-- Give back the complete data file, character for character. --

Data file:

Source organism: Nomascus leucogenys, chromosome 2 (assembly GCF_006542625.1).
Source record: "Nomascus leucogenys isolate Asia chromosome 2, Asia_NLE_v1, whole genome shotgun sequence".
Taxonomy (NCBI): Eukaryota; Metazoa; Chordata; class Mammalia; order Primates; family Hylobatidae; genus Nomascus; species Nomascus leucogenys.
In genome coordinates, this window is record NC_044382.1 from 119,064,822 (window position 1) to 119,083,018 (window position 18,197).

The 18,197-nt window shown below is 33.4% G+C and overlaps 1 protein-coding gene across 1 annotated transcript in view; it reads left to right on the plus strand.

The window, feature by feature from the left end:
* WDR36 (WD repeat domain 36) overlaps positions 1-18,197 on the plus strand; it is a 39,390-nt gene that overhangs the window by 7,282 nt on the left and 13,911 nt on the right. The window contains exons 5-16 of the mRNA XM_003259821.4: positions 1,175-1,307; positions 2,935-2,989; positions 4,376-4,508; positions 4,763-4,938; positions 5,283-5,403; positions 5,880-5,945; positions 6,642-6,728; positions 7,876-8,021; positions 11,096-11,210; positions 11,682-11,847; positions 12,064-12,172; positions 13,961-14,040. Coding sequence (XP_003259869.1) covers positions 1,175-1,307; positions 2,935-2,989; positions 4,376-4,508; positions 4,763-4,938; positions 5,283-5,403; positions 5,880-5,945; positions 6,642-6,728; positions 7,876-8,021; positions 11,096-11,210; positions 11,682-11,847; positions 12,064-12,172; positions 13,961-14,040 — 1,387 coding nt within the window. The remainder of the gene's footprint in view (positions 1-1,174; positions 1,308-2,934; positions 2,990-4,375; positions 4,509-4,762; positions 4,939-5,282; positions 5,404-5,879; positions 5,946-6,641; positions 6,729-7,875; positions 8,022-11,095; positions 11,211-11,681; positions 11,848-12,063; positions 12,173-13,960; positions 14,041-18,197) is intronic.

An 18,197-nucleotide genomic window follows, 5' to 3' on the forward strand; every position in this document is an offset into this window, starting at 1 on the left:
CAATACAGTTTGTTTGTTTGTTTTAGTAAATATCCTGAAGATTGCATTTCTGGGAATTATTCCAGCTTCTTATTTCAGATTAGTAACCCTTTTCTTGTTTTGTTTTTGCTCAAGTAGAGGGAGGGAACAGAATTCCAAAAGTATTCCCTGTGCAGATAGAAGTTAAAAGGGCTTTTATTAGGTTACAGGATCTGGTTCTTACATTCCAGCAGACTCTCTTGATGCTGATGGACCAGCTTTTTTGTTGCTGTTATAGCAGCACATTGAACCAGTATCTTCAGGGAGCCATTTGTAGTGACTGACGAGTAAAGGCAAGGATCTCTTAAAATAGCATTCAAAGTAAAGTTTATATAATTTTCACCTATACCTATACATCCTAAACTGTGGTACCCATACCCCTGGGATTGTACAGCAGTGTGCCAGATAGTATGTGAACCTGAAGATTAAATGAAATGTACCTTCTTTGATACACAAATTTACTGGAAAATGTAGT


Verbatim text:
Source organism: Nomascus leucogenys, chromosome 2 (assembly GCF_006542625.1).
Source record: "Nomascus leucogenys isolate Asia chromosome 2, Asia_NLE_v1, whole genome shotgun sequence".
Taxonomy (NCBI): Eukaryota; Metazoa; Chordata; class Mammalia; order Primates; family Hylobatidae; genus Nomascus; species Nomascus leucogenys.
In genome coordinates, this window is record NC_044382.1 from 119,064,822 (window position 1) to 119,083,018 (window position 18,197).

The 18,197-nt window shown below is 33.4% G+C and overlaps 1 protein-coding gene across 1 annotated transcript in view; it reads left to right on the plus strand.

The window, feature by feature from the left end:
* WDR36 (WD repeat domain 36) overlaps positions 1-18,197 on the plus strand; it is a 39,390-nt gene that overhangs the window by 7,282 nt on the left and 13,911 nt on the right. The window contains exons 5-16 of the mRNA XM_003259821.4: positions 1,175-1,307; positions 2,935-2,989; positions 4,376-4,508; positions 4,763-4,938; positions 5,283-5,403; positions 5,880-5,945; positions 6,642-6,728; positions 7,876-8,021; positions 11,096-11,210; positions 11,682-11,847; positions 12,064-12,172; positions 13,961-14,040. Coding sequence (XP_003259869.1) covers positions 1,175-1,307; positions 2,935-2,989; positions 4,376-4,508; positions 4,763-4,938; positions 5,283-5,403; positions 5,880-5,945; positions 6,642-6,728; positions 7,876-8,021; positions 11,096-11,210; positions 11,682-11,847; positions 12,064-12,172; positions 13,961-14,040 — 1,387 coding nt within the window. The remainder of the gene's footprint in view (positions 1-1,174; positions 1,308-2,934; positions 2,990-4,375; positions 4,509-4,762; positions 4,939-5,282; positions 5,404-5,879; positions 5,946-6,641; positions 6,729-7,875; positions 8,022-11,095; positions 11,211-11,681; positions 11,848-12,063; positions 12,173-13,960; positions 14,041-18,197) is intronic.

An 18,197-nucleotide genomic window follows, 5' to 3' on the forward strand; every position in this document is an offset into this window, starting at 1 on the left:
CAATACAGTTTGTTTGTTTGTTTTAGTAAATATCCTGAAGATTGCATTTCTGGGAATTATTCCAGCTTCTTATTTCAGATTAGTAACCCTTTTCTTGTTTTGTTTTTGCTCAAGTAGAGGGAGGGAACAGAATTCCAAAAGTATTCCCTGTGCAGATAGAAGTTAAAAGGGCTTTTATTAGGTTACAGGATCTGGTTCTTACATTCCAGCAGACTCTCTTGATGCTGATGGACCAGCTTTTTTGTTGCTGTTATAGCAGCACATTGAACCAGTATCTTCAGGGAGCCATTTGTAGTGACTGACGAGTAAAGGCAAGGATCTCTTAAAATAGCATTCAAAGTAAAGTTTATATAATTTTCACCTATACCTATACATCCTAAACTGTGGTACCCATACCCCTGGGATTGTACAGCAGTGTGCCAGATAGTATGTGAACCTGAAGATTAAATGAAATGTACCTTCTTTGATACACAAATTTACTGGAAAATGTAGT